He left the hospital on March 24, 1959, and appeared as a pinch-hitter on Sept. 2, 1959. Schoendienst entered the National Baseball Hall of Fame via the Veteran’s Committee in 1989. In his speech, he told us all why his teammates valued him so highly.
“I never thought that milk truck ride (to St Louis) would eventually lead to Cooperstown and baseball’s highest honor. . .I would play any position my manager asked. Whatever it took to win, I was willing to do. All I ever wanted was to be on that lineup card and become a champion.”
Schoendienst died on June 6, 2018, at the age of 95.
Next: A fight between the Chicago Cubs owner and his player/manager sent the best second baseman in the league - and the World Series - to the Braves.
12. The Swan Song of Johnny Evers
1914 - JOHNNY EVERS / CHICAGO CUBS
Many who follow baseball still remember Johnny Evers as a member of the Chicago Cubs' infield trio immortalized in the 1910 poem 'Baseball's Sad Lexicon':
These are the saddest of possible words:
"Tinker to Evers to Chance."
Few recall that Evers spent four seasons with the Braves near the end of his career.
In 1914, Evers joined Boston in exchange for Bill Sweeney, on a $25,000 contract ($640,230 today) with added incentives that made him the highest-paid player in baseball. Many thought Evers’ age (32), size (5-foot-9) and proclivity for getting ejected made him a bad investment; they were wrong.
On July 5, the Braves were dead last, then they swept the July 6 doubleheader and reeled off a 15-4 streak to end July; Evers led the charge with a .333/.415/.417/.831 line.
In the infield, Evers and Rabbit Maranville vacuumed up everything within reach. In Run Rabbit Run, Maranville said Evers’ baseball knowledge amazed him.
"Evers . . . was psychic. He could sense where a player was going to hit if the pitcher threw the ball where he was supposed to."
Today, we know Evers led all second basemen with 1.8 dWAR. His regular-season play carried on in the World Series when he hit .438 and had several key hits. He capped off his spectacular season by winning the Chalmers Award as the NL's MVP.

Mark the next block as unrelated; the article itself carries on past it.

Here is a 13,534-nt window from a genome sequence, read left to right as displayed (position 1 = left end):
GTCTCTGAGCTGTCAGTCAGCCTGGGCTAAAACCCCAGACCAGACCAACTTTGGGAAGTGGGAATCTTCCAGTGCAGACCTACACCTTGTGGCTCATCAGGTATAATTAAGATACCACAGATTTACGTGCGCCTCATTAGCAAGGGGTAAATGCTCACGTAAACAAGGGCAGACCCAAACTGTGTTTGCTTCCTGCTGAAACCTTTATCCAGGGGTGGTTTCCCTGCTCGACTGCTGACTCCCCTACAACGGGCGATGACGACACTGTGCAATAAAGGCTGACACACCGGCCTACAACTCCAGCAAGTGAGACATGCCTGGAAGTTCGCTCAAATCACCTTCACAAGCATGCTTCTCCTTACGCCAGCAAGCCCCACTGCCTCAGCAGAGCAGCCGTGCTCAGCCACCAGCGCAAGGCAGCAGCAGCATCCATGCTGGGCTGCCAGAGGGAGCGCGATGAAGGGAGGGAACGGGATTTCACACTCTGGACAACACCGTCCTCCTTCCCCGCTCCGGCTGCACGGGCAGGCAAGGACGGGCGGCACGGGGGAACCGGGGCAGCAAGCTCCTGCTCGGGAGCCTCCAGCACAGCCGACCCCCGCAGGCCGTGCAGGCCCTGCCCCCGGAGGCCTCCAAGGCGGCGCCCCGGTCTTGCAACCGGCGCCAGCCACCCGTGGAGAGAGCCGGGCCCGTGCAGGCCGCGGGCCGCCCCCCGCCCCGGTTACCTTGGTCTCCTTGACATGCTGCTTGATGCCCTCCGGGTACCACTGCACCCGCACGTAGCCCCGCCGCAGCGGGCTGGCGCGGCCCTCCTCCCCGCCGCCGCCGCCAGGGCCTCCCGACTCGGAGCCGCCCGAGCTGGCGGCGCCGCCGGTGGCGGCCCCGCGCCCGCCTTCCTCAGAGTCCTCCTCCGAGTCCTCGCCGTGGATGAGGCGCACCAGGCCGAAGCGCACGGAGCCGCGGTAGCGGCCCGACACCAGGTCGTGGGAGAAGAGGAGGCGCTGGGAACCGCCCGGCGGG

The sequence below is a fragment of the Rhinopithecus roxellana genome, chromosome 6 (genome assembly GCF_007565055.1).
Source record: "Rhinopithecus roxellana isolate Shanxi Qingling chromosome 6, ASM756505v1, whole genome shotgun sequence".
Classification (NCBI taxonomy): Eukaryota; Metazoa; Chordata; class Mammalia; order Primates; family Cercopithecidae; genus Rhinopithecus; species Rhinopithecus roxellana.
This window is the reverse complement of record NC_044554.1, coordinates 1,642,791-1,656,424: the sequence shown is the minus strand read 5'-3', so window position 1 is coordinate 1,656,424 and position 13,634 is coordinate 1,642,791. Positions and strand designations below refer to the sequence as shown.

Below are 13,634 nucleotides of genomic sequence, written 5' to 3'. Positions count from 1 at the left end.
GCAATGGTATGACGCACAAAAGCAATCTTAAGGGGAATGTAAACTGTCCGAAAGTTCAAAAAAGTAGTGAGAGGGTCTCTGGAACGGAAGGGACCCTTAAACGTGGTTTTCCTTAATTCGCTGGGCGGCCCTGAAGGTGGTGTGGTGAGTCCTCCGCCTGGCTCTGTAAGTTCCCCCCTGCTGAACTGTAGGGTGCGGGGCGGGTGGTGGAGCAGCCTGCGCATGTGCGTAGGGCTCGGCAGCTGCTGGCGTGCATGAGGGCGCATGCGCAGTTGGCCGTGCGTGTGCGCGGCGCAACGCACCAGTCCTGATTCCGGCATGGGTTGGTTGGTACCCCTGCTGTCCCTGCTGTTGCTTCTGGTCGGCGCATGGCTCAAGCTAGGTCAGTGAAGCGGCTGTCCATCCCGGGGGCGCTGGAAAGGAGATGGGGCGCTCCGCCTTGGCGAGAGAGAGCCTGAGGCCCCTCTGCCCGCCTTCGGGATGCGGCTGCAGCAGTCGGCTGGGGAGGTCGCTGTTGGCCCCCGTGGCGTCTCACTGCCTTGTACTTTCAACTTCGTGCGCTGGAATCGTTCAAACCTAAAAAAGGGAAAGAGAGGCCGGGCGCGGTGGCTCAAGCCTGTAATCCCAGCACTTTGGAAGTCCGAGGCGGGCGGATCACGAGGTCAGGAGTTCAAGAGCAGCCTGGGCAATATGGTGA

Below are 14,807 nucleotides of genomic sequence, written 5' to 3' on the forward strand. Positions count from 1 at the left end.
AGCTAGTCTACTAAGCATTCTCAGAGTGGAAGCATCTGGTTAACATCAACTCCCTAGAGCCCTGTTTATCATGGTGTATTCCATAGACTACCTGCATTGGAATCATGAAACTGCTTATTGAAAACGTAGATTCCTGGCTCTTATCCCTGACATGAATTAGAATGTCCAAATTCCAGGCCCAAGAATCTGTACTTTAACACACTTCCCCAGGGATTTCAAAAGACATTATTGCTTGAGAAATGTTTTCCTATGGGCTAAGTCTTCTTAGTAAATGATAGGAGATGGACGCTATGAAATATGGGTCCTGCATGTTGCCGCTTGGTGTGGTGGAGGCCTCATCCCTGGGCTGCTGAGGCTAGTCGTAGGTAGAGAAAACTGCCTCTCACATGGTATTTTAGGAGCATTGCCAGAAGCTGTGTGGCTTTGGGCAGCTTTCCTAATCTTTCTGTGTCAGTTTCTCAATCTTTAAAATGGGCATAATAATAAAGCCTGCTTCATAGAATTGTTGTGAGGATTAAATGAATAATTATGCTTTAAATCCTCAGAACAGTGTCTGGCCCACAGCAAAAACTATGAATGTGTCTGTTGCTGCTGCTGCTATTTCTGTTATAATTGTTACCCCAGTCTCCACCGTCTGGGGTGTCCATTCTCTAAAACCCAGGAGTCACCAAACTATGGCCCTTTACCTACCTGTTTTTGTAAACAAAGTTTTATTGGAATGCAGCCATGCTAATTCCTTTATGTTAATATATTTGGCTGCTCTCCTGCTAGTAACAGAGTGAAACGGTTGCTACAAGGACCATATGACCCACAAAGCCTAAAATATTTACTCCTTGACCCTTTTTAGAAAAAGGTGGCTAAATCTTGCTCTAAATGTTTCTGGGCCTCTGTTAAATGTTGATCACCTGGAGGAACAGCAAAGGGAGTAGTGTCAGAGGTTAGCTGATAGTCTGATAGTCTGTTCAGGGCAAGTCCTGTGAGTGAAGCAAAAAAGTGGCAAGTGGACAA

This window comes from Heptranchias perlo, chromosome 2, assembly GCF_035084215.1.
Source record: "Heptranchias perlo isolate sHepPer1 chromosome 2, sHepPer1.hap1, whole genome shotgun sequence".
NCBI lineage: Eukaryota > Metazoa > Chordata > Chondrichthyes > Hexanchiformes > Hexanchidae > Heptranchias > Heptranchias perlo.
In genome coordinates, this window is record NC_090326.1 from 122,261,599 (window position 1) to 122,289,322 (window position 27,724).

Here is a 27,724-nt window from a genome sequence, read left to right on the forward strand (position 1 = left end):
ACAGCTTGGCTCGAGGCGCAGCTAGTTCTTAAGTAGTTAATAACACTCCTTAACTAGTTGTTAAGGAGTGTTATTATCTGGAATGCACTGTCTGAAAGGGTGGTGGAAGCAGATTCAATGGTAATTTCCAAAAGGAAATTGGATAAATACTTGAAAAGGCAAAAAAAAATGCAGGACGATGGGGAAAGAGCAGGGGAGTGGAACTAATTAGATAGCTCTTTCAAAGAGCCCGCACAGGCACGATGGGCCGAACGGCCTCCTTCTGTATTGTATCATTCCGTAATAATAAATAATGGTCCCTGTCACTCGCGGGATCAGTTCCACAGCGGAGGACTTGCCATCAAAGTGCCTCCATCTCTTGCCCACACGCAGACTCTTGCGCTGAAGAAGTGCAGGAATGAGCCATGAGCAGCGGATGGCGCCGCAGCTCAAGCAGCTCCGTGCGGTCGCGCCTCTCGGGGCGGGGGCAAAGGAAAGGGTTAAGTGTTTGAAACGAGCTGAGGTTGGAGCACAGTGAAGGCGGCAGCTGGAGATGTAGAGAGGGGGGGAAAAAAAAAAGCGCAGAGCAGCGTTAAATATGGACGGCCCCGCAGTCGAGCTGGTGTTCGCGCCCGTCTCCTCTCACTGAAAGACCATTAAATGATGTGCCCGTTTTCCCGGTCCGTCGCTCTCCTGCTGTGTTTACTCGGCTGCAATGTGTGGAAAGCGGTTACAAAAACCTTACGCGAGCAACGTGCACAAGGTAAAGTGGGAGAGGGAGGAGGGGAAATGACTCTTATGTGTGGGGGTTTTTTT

Like Maranville, Evers passed on a reported $100,000 ($2,560,920 today) bonus to stay with the Braves offered by the Federal League tried to make a splash by stealing away the best major leaguers.
The Philadelphia Phillies claimed Evers off waivers in 1917; after that season, he made spotty appearances until 1929. Writers made him a member of the National Baseball Hall of Fame in 1946.
Next: The Braves found themselves four games back of the Phillies and eight games back on June 1, but back on top by August 1. Considering their lineup issues, that was a minor miracle. Help arrived at the end of August, in the form of a 43-year-old Dominican infielder.
11. Ageless Wonder
2001 - JULIO FRANCO
Braves manager Bobby Cox pieced together a lineup that had several weak spots that season, none weaker than first base, where the departure of Andres Galarraga left a hole that general manager John Schuerholz and Cox couldn’t patch.
A combination of aging veterans Rico Brogna, Ken Caminiti, Dave Martinez and rookie utility man Wes Helms pulled together a .237/.267/.378/.644 line through August. Seeing this, the front office and Cox knew they needed another bat.
On page 42 of Built to Win, Schuerholz gives then assistant general manager Frank Wren credit for finding Julio Franco. Cox thought they were crazy: Franco last played more than one plate appearance in the majors in 1997 and was listed at 40 years old - later they found that number was three years short.
Nevertheless, scouts said Franco could still hit. On August 29, the Braves purchased his contract and Franco became a Brave.
In 25 September games, Franco came to the plate 101 times, walked 10 times, batted .300/.376/.444/.821, hit three homers, four doubles and drove in 11 for the Braves. Fangraphs says that was good for a .357 wOBA and 116 wRC+.
Franco had a superb postseason as well, batting .308/.308/.538/.846 and hitting a homer off the Houston Astros' Shane Reynolds in the third inning of a Braves' 6-2 NLDS win. He followed that by driving in both Atlanta runs in Game 7 of the NLCS with a solo homer off future National Baseball Hall of Fame pitcher Randy Johnson in the bottom of the fourth and an RBI single off Johnson in the seventh.
The ageless wonder remained a Brave through his age-46 season (2005), hitting 26 homers, 55 doubles, seven triples, batting .291/.364/.426.790, 105 OPS+, with a .135 ISO, .344 wOBA and 108 wRC+, in 1232 PA in 447 games and returned for 15 games in 2007.
On September 17, the then 49-year-old hit a soft line drive, RBI single to right off an 0-2 pitch from Lee Gardner.
That hit brought his career total to 2,586 hits and his final line .298/.365/.417/.782. 111 OPS+, 43.5 rWAR, 42 fWAR, a .248 wOBA and 112 wRC+.
He played in the majors over a span of 26 years and remains a Braves fan favorite.
Next: During the Braves' 15-year streak, a tall left-hander came via a pillaging of the Pittsburgh Pirates.
10. The Lefty
1996 - DENNY NEAGLE / PITTSBURGH PIRATES